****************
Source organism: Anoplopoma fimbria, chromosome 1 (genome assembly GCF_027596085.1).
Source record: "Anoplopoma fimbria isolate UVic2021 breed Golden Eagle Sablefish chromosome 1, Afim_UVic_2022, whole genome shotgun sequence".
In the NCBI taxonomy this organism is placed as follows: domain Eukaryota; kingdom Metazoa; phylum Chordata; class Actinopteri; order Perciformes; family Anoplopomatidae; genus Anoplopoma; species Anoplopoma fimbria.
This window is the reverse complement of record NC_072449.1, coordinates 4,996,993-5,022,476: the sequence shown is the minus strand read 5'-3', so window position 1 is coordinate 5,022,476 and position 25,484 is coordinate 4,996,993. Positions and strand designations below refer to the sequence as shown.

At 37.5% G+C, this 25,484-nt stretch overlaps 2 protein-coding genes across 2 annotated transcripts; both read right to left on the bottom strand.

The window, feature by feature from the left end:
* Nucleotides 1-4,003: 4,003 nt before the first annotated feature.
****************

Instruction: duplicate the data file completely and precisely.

Source organism: Anoplopoma fimbria, chromosome 1 (genome assembly GCF_027596085.1).
Source record: "Anoplopoma fimbria isolate UVic2021 breed Golden Eagle Sablefish chromosome 1, Afim_UVic_2022, whole genome shotgun sequence".
In the NCBI taxonomy this organism is placed as follows: domain Eukaryota; kingdom Metazoa; phylum Chordata; class Actinopteri; order Perciformes; family Anoplopomatidae; genus Anoplopoma; species Anoplopoma fimbria.
This window is the reverse complement of record NC_072449.1, coordinates 4,996,993-5,022,476: the sequence shown is the minus strand read 5'-3', so window position 1 is coordinate 5,022,476 and position 25,484 is coordinate 4,996,993. Positions and strand designations below refer to the sequence as shown.

At 37.5% G+C, this 25,484-nt stretch overlaps 2 protein-coding genes across 2 annotated transcripts; both read right to left on the bottom strand.

The window, feature by feature from the left end:
* Nucleotides 1-4,003: 4,003 nt before the first annotated feature.